News roundup: Last year in headlines

Yoji Watanabe, '20, leads students in chants to support dining workers unionization on April 3, 2018. Ray Bernoff / The Tufts Daily Archives

Last year, Tufts saw a continuation of established debates and drama, as well as the emergence of new issues that stand to affect the campus in the coming months. Here is a review of the key issues as they emerged.


Led by campus group United for Immigrant Justice, more than 60 students protested outside the Mayer Campus Center to demonstrate their opposition to President Trump’s planned cancellation of the Deferred Action for Childhood Arrivals program.

The Student Life Review Committee released its final report, the culmination of a period of reflection on Tufts social life that started with investigations and protests over Greek Life organizations during the 2016-17 academic year. The report found that the elimination of Greek Life was impossible at that moment but pledged that the university would work to promote alternative social spaces for students in the coming years.


Lengthy negotiations on a new contract between Tufts and its part-time faculty concluded as the two sides reached an agreement hours before a planned walkout. The new five-year contract, which includes increased wages and job security, was later approved.


The Fletcher School of Law and Diplomacy student Carter Banker started a petition to remove former White House Communications Director Anthony Scaramucci (LA ’86) from the school’s Board of Advisors, on grounds that Scaramucci’s actions had been out of line with Fletcher values. Scaramucci would later resign from the Board.

In a cease-and-desist letter, Scaramucci threatened to sue the Daily for defamation unless two op-eds, from the Nov. 6 and Nov. 13 issues, were retracted and an apology was given. The issue received coverage from the national press and the American Civil Liberties Union offered to give legal aid to the paper and the author of the op-eds, Fletcher student Camilo Caballero (F ’18). Nothing came of the threatened suit.

The last round of findings and sanctions from the university’s investigation into Greek Life organizations were released. In the resolution, Theta Delta Chi, also known as “123,” had its charter revoked. Zeta Psi and Delta Upsilon were suspended until September 2018, when, if in good standing, they will go into disciplinary probation. The Chi Omega sorority was placed on disciplinary probation until Dec. 6, 2018.


The national organization of sorority Alpha Omicron Pi (AOII) withdrew the charter of Tufts’ Delta chapter in response to the chapter’s falling membership numbers. In 2016, the chapter lost half its members in protest to the national organization’s hesitancy to allow a transgender woman to receive a bid.

The administration released its 2017 budget overview, which included $10 million in payments towards a $161 million debt accumulated through campus construction and expansion projects. Administration officials explained that lower-than-expected undergraduate student retention and graduate student enrollment helped contribute to the debt. A town hall, open to all members of the Tufts community, was held to increase transparency in the budgeting process.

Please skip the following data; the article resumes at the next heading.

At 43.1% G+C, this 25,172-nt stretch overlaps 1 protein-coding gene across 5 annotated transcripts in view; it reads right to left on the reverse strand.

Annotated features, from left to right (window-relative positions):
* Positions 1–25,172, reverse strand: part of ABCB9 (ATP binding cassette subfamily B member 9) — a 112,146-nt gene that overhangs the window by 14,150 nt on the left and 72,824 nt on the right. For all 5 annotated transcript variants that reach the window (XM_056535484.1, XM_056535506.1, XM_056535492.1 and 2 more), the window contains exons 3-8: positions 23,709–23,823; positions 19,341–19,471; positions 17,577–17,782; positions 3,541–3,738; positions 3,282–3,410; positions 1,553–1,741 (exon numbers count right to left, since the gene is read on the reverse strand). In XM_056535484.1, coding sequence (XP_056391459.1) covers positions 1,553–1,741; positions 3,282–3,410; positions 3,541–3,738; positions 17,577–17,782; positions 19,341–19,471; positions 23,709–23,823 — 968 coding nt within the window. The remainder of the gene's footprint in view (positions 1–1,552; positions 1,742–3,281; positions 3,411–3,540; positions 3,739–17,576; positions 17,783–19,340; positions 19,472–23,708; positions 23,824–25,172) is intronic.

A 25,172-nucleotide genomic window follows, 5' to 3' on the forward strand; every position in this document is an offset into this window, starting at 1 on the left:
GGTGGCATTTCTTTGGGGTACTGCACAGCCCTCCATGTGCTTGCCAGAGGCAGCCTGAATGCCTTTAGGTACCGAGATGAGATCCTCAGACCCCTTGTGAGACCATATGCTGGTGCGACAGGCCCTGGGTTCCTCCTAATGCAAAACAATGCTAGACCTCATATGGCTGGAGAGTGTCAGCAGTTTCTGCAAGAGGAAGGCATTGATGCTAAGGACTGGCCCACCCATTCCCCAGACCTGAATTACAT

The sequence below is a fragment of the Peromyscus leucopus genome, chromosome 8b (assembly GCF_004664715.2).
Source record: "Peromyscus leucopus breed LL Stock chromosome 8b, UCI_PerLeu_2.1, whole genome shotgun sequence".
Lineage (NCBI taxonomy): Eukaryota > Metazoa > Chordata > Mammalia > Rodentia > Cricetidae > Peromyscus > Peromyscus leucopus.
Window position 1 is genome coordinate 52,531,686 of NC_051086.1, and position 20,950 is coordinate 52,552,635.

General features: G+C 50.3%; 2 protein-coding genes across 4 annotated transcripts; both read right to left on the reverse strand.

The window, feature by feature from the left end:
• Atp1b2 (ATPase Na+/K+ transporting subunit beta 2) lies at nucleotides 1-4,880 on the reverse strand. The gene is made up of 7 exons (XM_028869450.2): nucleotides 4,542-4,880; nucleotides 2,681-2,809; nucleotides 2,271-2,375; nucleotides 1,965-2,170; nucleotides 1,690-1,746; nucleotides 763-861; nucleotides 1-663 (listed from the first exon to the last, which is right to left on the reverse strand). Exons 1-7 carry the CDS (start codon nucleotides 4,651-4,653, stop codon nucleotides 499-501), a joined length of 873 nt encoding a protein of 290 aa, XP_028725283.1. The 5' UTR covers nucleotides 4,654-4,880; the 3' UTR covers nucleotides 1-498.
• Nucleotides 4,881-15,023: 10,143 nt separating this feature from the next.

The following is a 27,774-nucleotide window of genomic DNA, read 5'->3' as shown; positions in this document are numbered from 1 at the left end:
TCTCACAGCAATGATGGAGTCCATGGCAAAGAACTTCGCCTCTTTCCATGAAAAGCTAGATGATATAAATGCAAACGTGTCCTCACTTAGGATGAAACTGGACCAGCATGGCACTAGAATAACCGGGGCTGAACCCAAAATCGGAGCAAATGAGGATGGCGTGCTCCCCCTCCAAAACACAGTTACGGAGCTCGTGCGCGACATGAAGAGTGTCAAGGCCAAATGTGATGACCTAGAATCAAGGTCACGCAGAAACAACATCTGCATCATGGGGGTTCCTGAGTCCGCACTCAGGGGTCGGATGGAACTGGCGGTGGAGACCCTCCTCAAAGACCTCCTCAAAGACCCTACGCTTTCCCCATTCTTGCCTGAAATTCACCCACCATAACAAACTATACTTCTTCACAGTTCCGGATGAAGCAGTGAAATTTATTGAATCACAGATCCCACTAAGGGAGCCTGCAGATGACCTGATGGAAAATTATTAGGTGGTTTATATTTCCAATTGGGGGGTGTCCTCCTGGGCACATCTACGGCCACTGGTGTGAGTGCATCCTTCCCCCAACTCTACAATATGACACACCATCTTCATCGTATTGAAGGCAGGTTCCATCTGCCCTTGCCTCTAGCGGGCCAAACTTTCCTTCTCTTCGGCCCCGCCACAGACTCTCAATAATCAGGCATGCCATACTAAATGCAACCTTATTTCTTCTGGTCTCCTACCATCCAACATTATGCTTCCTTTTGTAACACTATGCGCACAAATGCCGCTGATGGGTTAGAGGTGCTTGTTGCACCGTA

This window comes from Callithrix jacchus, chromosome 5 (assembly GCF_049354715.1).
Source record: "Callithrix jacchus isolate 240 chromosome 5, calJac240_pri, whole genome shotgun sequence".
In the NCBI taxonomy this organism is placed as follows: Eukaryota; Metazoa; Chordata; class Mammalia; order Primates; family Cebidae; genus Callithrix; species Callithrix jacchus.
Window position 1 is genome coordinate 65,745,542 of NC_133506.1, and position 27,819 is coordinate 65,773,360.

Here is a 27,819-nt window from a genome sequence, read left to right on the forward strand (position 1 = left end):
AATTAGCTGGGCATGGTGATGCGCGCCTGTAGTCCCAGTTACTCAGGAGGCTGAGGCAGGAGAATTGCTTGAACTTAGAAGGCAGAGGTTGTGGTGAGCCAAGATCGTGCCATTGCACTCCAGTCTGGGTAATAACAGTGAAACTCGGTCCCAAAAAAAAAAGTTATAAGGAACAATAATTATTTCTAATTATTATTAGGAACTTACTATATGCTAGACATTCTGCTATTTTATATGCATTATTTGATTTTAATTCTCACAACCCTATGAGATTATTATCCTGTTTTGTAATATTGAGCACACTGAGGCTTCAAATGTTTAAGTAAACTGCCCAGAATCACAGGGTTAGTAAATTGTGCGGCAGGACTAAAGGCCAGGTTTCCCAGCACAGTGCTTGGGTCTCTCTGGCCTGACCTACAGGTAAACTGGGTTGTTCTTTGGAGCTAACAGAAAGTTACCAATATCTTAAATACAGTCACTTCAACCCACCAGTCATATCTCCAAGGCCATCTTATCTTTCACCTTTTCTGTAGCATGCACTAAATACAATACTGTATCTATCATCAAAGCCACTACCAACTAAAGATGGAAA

The Medford Zoning Board of Appeals approved the university’s plans to convert some of its off-campus houses into student housing. That multi-year project now known as CoHo will offer five houses and 45 beds to upperclassmen in the 2018-2019 academic year.

The university announced that the former AOII house will hold transfer students during the 2018-19 academic year.


The faculty of the Schools of Arts and Sciences and Engineering voted to extend the pass/fail deadline to ten weeks for all students, following a Tufts Community Union (TCU) Senate resolution pressing on them to do so. The ten-week window had previously only applied to first-years.

It was announced that the Asian American House and Asian American Center would be separated starting fall 2018. The separation seeks to increase the accessibility of the Center as a community space.

Provost and Senior Vice President David Harris announced he would be leaving the university to take over as president of Union College in July. The interim Provost is Deborah Kochevar, who stepped down as dean of the Cummings School of Veterinary Medicine.


Dewick-MacPhie Dining Center began opening at 7:30 a.m. during the week in order to cater to dual-degree students trying to catch the shuttle to the SMFA for morning classes. It had previously opened at 8 a.m.

The administration announced that tuition would increase 3.76 percent for the 2018-19 academic year, rising to $70,941. The heightened value reflects the costs of running the university and includes more funding for financial aid.


Backed by hundreds of Tufts students, Tufts Dining Services employees rallied for the university to accept their desire to unionize. A few weeks after the rally, a vote overseen by the National Labor Relations Board saw a vast majority of employees vote to unionize with UNITE HERE Local 26, which represents hospitality workers in Massachusetts and Rhode Island.

In the TCU Senate elections, senior Jacqueline Chen was elected TCU President, beating out senior Adam Rapfogel. A referendum question appearing on the ballot allowing students to turn a TCU Senate resolution into a university-wide referendum with 300 student signatures passed.